My current project, Battle Cubed, is a tactical 3- dimensional space fighting game that features 3D printed ships and a 2D stand with platforms that are laser cut out of acrylic and assembled into a 3-tiered playing surface.

 

 

Maker of the Day – Emmanuel Di Giacomo (Day 28)

 

 

Emmanuel Di Giacomo

Why I make

I am an Architect by training and I have always been crazy of Utopy in Architecture. I was also a former alumni of Paul Maymont, a famous French Architect and Utopist of the 60ies.I designed and drew my first architectural creations when I was 15. The Story became even stronger when I used my first 3D Software in 1989 on a Mac. I then fell in love with Revit and decided to continue the Utopic Story by giving life to the Utopic City. 

What I make

I design and create a Revit Utopic City in 3D based on the map of famous cities like Roma and Milan. It's made of hundreds of crazy and nice buildings and infrastructures, a completely imaginary and complex world that more than 93,600 Facebook lovers follow in the world. It allows also to show the creative power of a BIM tool like Revit.

 

 

Maker of the Day – Scott Kildall (Day 27)

 

 

Scott Kildall

Why I make

Creative energy sustains me and by making physical things, I transform thoughts into form. I view new technologies as an opportunity to experiment with possibilities that is completely new, but pays homage to older traditions. 

The data crystals reflect this transformation from virtual into material using technology that wasn't available 10 years ago.

What I make

Data Crystals are a series of 3D-printed sculptures, which I generate algorithmically from various data sources. These manifest a vision of what data physically looks like — one possibility for 3D data visualization.

My source for the data crystals range from city-provided open datasets such as construction permit and crime statistics to biometric data generated by human bodies such as physical movement or EEG (brainwaves) data. 

I see data as sculptural material, like clay, plaster or steel. By using code to transform columns of numbers into 3D models, I call myself a “data miner,” where I extract data into small gems. I’m still experimenting with legibility and aesthetics. The primary question that drives this work is the question of “what does data look like?”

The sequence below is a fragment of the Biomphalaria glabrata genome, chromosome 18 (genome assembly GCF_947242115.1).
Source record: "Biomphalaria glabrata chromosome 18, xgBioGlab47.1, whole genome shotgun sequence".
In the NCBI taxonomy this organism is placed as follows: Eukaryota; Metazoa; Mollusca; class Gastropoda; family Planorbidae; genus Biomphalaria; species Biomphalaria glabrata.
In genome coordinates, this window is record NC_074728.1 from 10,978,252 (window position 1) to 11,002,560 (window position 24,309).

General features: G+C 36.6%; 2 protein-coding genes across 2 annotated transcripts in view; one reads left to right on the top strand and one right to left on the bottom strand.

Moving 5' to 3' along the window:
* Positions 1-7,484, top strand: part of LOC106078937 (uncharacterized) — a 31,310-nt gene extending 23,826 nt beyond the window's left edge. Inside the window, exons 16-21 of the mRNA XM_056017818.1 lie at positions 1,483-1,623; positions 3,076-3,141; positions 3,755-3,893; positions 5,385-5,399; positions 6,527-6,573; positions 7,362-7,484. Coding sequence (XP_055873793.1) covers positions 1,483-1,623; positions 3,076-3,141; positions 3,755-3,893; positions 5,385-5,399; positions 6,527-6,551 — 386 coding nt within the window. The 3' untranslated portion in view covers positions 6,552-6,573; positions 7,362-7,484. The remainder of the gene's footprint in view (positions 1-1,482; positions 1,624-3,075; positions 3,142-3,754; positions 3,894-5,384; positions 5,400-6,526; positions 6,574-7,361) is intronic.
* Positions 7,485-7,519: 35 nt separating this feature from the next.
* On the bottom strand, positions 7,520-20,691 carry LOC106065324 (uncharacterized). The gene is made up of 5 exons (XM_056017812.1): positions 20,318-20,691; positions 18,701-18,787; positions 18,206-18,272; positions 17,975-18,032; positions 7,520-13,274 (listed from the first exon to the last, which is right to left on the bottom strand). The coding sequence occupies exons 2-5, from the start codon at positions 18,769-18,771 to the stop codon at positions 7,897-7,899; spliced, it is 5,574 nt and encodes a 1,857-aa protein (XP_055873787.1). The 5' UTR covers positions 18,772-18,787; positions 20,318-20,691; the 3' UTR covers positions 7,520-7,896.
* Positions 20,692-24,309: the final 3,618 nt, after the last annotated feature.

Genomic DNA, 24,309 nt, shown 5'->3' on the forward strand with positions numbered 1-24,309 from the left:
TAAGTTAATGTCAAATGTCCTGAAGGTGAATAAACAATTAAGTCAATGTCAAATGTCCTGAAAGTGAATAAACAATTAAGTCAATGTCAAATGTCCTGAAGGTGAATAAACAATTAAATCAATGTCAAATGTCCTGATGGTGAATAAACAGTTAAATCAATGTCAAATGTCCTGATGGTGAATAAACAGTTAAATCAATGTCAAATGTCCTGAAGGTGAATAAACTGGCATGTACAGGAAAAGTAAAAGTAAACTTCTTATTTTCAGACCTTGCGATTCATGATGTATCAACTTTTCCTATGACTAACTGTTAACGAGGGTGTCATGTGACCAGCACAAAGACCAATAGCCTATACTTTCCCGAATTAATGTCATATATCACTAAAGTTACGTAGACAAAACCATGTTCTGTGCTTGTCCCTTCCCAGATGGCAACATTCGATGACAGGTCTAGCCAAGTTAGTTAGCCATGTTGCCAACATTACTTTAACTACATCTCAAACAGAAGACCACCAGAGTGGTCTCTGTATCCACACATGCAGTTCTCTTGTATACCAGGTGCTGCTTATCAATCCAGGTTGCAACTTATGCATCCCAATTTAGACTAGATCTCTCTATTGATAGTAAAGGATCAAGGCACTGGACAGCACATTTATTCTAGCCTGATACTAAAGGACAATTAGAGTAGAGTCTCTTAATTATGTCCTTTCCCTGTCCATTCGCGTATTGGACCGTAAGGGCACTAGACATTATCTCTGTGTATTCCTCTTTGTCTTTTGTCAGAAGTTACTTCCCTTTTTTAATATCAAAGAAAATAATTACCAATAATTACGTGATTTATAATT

Maker of the Day – Max Gunawan (Day 26)

 

 

Max Gunawan

Why I make

Inspired by the idea of an illuminated book, it is designed to have intuitive functionality. Simply open the cover to turn it on, the further you open the cover the brighter it gets. It packs eight hours of rechargeable battery life and can be easily recharged through a micro USB port. 

Lumio is the first product from a studio dedicated to helping people live large with less. The studio is focused on simple, multi-functional, everyday objects that are simple, intuitive and beautiful.
The Lumio brand creates modern lighting systems with the simple goal of giving people the freedom to experience beautiful lighting wherever they are.

What I make

Lumio is a modern portable lamp that unfolds from a book and can be transformed into multiple forms and functions. It has a minimalist design that combines laser-cut wood cover with durable water resistant Tyvek pages containing high performing LED. With a unique combination of transformable shape and concealed Neodymium magnets, you can personalize Lumio into endless configurations and mount it on almost any surface. Lumio provides you with an elegant lighting solution whether you're throwing an impromptu backyard party or reading a bedtime story to your kids. 

 

 Max is a TechShop user! Find out more about Lumio here.